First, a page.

However, there are some Democrats who won election this year, part of the party’s pickup of 34 – possibly as many as 39 – seats in the lower chamber, who promised not to vote for Pelosi as their party’s leader on the campaign trail.

While Democrats won’t pick their leadership until later this month, McMorris Rodgers joined her colleagues on Capitol Hill on Wednesday to select the next Republican leaders.

The congresswoman was interviewed a few hours before Rep. Kevin McCarthy, the present Majority Leader, was elected by his peers to be Minority Leader next year. McCarthy served as second-in-command behind Rep. Paul Ryan, a close political ally of McMorris Rodgers who will not return to Congress after retiring.

But McMorris Rodgers wouldn’t say, prior to the closed-door vote that confirmed McCarthy by a count of 159-43, whether she’d support his candidacy or that of Rep. Jim Jordan of Ohio. Jordan had previously chaired the House Freedom Caucus, a group of conservative-minded, budget-hawkish lawmakers who have pushed back on the traditional GOP majority on issues including spending and immigration policy.

“I’m not going to say publicly,” McMorris Rodgers said when asked whether she’d support McCarthy or Jordan in the leadership race.

McMorris Rodgers took herself out of the running to remain in her post as House Republican Conference chair, a leadership position that made her the fourth most powerful lawmaker in Congress from 2012 until this year. The position is largely responsible for fundraising and developing the messaging for the party as a whole.

Last week, Rep. Liz Cheney, the Wyoming freshman lawmaker who is the daughter of former Vice President Dick Cheney, announced her intention to run for the conference chair position on the same day McMorris Rodgers said she’d step down from the position. Cheney ran unopposed and was selected for the seat later Wednesday.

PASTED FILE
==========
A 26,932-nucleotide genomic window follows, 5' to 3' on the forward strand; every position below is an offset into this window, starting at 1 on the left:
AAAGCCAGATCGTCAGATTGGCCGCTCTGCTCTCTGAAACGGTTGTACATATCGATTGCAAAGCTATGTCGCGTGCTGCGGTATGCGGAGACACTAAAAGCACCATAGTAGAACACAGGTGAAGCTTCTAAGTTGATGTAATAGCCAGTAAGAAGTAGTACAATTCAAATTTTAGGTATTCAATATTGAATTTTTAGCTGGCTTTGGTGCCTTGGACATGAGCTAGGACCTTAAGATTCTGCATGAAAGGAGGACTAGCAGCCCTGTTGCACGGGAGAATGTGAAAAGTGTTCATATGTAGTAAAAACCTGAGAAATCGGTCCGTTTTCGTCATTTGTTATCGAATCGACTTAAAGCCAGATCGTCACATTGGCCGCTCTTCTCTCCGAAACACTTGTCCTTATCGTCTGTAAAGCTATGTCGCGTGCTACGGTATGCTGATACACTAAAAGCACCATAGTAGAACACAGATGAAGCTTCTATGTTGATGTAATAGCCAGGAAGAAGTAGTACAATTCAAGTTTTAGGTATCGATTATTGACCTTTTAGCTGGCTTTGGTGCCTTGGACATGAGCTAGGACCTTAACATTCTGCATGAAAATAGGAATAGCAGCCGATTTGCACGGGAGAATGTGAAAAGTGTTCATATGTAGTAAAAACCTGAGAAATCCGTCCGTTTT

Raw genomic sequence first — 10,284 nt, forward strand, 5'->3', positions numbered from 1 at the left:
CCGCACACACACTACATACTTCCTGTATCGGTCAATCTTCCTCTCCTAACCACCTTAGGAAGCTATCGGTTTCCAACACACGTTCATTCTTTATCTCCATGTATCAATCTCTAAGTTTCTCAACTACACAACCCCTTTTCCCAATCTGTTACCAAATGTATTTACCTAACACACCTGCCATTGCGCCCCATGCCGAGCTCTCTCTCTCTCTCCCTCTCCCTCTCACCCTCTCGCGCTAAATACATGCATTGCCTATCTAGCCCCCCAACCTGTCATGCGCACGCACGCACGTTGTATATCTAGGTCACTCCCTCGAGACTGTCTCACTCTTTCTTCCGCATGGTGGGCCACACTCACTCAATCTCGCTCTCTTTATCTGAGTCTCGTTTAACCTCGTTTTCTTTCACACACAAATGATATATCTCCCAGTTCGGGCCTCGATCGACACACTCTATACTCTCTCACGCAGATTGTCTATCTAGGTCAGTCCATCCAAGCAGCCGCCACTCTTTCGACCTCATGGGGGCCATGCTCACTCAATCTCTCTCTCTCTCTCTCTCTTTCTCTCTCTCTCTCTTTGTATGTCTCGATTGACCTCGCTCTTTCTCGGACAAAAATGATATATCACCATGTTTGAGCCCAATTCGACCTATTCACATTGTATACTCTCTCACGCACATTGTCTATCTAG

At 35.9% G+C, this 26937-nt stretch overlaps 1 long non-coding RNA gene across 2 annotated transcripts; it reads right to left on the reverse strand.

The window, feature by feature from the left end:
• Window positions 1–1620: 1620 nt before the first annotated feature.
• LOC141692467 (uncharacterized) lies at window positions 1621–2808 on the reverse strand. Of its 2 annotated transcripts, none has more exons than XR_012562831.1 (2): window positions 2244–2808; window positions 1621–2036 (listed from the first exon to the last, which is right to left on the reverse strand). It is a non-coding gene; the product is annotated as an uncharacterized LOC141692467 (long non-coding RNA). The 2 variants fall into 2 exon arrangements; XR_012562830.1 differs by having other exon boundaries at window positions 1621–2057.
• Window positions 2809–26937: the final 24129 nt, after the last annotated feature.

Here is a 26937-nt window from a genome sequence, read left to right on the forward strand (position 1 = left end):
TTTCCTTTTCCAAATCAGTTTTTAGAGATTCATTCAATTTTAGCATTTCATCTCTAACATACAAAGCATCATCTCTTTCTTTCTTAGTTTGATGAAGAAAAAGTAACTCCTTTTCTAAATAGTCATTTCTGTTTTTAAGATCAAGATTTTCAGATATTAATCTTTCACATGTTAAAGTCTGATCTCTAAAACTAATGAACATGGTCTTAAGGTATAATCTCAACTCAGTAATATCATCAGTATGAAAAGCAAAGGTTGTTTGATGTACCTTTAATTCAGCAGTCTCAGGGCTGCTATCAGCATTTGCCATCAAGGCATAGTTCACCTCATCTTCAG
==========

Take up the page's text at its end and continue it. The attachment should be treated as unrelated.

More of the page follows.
Cheney had made some comments to reporters prior to her election that indicated dissatisfaction with the way the party had handled its branding before the midterms.

“We’ve got to change the way that we operate and really in some ways be more aggressive, have more of a rapid response,” Cheney told the Associated Press in an interview earlier this week.

McMorris Rodgers said she had a good working relationship with Cheney “and every member” of the House.

“I am proud of the leadership that I have brought, both to the Republicans and the House,” the congresswoman said. “And if someone else takes it in a little different direction, that’s great.”

When McMorris Rodgers announced last week she wouldn’t pursue another term as a member of party leadership, she said through a spokesman that the decision was fueled by a desire to work on legislation at the committee level. She reiterated that desire Wednesday, saying she hadn’t made plans about her political or personal future.

“My decision to step away from leadership was a decision, just to take a different path this Congress and just to focus on the committee,” McMorris Rodgers said.

McMorris Rodgers spoke just as CNN had published a profile that highlighted her role as a working mother in Congress, with three children at home cared for by her husband, Brian, a retired Navy commander. Portions of that profile, in which McMorris Rodgers talked about meeting her husband at the Pink Flamingo barbecue fundraiser more than a decade ago, echoed a desire the then-state representative shared with former Spokesman-Review writer Richard Roesler in a 2002 piece, when she said she wanted to eventually raise a family.

That was a political lifetime ago. McMorris Rodgers said this week her focus was on the next two years on Capitol Hill.

“I’ve always taken it one term at a time,” she said.